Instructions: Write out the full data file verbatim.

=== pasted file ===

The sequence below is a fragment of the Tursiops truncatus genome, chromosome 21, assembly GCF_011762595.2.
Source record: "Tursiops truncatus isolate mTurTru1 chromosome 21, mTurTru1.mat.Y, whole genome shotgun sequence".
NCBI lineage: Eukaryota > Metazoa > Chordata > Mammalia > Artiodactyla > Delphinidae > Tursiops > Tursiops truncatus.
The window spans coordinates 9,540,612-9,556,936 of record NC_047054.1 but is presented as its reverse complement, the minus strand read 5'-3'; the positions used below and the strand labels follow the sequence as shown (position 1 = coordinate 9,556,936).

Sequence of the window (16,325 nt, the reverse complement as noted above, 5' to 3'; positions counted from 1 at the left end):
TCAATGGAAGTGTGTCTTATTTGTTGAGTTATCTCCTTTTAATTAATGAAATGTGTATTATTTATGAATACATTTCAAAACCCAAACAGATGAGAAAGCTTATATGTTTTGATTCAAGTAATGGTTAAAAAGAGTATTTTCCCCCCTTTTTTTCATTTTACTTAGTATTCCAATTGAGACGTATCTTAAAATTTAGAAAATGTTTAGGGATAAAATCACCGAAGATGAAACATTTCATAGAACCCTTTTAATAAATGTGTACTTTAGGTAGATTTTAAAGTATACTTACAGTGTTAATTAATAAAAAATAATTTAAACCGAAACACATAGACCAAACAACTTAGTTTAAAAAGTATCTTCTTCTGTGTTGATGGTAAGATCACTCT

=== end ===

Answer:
The sequence below is a fragment of the Tursiops truncatus genome, chromosome 21, assembly GCF_011762595.2.
Source record: "Tursiops truncatus isolate mTurTru1 chromosome 21, mTurTru1.mat.Y, whole genome shotgun sequence".
NCBI lineage: Eukaryota > Metazoa > Chordata > Mammalia > Artiodactyla > Delphinidae > Tursiops > Tursiops truncatus.
The window spans coordinates 9,540,612-9,556,936 of record NC_047054.1 but is presented as its reverse complement, the minus strand read 5'-3'; the positions used below and the strand labels follow the sequence as shown (position 1 = coordinate 9,556,936).

Sequence of the window (16,325 nt, the reverse complement as noted above, 5' to 3'; positions counted from 1 at the left end):
TCAATGGAAGTGTGTCTTATTTGTTGAGTTATCTCCTTTTAATTAATGAAATGTGTATTATTTATGAATACATTTCAAAACCCAAACAGATGAGAAAGCTTATATGTTTTGATTCAAGTAATGGTTAAAAAGAGTATTTTCCCCCCTTTTTTTCATTTTACTTAGTATTCCAATTGAGACGTATCTTAAAATTTAGAAAATGTTTAGGGATAAAATCACCGAAGATGAAACATTTCATAGAACCCTTTTAATAAATGTGTACTTTAGGTAGATTTTAAAGTATACTTACAGTGTTAATTAATAAAAAATAATTTAAACCGAAACACATAGACCAAACAACTTAGTTTAAAAAGTATCTTCTTCTGTGTTGATGGTAAGATCACTCT